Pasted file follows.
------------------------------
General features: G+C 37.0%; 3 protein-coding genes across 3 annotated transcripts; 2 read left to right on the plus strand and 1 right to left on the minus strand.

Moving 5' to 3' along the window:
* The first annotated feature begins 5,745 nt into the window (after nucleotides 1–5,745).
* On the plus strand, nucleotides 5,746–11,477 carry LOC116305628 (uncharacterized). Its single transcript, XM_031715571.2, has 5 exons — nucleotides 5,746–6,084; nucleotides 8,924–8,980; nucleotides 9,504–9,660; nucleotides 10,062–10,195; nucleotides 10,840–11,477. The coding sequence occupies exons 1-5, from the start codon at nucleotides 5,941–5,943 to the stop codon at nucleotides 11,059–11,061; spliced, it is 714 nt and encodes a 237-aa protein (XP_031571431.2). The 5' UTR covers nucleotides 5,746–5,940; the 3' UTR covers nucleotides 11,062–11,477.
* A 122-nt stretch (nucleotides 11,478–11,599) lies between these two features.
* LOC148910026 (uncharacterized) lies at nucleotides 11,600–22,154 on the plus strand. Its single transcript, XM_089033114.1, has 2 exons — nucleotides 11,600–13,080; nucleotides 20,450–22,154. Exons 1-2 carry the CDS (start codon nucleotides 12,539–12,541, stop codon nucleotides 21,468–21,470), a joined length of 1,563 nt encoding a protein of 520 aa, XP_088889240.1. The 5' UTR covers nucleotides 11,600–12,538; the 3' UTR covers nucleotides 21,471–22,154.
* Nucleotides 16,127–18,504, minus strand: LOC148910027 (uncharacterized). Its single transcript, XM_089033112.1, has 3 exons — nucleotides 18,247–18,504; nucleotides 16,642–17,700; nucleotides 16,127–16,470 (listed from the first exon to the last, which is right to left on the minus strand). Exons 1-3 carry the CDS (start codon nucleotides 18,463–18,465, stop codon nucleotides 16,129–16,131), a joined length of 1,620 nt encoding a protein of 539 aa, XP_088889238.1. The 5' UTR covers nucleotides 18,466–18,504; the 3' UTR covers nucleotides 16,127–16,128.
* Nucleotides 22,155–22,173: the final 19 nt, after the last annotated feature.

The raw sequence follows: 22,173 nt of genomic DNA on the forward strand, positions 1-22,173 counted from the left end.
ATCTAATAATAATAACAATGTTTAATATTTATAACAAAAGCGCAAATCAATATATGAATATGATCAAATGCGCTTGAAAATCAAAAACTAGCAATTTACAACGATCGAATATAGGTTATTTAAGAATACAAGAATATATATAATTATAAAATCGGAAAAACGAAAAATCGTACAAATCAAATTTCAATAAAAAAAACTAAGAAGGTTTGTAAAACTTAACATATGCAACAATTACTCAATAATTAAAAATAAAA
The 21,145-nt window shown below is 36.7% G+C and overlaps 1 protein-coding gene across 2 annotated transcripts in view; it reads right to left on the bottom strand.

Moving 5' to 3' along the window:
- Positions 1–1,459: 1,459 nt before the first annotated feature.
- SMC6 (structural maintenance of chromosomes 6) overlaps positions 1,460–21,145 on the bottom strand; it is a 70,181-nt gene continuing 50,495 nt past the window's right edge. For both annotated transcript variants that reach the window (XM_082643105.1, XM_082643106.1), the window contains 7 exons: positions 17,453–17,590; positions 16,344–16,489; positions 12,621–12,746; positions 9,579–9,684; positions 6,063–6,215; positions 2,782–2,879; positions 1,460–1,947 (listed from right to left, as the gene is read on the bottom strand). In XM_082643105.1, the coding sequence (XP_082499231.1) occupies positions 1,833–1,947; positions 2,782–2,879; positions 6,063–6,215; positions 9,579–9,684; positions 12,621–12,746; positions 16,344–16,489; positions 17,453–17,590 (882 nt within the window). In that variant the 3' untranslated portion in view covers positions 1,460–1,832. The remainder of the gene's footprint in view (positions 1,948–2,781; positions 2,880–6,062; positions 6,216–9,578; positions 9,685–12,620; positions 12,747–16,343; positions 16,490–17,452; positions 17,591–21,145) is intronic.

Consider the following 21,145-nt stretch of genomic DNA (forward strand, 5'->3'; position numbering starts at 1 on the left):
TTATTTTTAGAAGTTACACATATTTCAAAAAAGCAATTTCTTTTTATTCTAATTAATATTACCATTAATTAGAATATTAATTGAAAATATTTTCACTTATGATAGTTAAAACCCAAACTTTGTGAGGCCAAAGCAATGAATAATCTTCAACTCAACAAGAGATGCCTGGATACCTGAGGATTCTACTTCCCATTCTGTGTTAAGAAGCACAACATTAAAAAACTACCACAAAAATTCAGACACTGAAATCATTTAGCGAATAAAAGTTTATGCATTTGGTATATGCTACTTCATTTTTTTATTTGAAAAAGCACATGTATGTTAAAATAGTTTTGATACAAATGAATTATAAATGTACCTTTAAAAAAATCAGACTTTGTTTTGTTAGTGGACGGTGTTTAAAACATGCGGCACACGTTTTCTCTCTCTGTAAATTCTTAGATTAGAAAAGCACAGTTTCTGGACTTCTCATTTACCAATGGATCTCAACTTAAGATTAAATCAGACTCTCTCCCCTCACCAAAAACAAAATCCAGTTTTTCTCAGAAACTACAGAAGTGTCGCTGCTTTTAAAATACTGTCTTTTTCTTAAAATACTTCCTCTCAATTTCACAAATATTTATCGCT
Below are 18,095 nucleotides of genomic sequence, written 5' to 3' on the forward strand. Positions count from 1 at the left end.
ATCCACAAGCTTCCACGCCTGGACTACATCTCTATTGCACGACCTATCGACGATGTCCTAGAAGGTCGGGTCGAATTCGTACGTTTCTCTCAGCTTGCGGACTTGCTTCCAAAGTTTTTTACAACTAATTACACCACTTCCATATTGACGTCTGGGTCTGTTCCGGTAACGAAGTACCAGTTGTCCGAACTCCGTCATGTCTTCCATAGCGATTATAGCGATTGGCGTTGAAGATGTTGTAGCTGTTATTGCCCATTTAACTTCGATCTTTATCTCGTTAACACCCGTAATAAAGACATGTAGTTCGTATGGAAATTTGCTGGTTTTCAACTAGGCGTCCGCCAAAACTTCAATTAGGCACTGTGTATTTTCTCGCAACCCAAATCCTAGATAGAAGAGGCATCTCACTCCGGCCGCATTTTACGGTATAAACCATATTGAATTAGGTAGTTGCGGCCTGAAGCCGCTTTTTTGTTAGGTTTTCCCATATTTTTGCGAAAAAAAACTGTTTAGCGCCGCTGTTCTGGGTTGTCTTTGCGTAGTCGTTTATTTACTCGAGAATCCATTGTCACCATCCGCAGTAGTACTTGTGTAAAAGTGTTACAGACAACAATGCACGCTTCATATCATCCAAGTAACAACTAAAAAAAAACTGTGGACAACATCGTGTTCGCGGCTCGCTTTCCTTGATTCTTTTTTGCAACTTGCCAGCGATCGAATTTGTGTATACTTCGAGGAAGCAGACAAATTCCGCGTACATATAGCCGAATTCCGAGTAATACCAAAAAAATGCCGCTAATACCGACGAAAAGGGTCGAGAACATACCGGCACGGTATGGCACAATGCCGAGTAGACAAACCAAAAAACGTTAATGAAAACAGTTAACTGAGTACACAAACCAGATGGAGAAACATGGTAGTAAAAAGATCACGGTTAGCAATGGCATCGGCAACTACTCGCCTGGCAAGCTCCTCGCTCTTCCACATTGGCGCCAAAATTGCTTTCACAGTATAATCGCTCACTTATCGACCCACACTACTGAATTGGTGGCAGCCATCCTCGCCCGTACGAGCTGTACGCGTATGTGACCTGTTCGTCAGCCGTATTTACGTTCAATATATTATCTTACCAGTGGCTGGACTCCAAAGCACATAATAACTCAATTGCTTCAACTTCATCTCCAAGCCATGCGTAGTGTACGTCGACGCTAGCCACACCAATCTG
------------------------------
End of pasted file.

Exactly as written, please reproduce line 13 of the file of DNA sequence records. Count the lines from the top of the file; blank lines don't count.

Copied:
- Positions 1–1,459: 1,459 nt before the first annotated feature.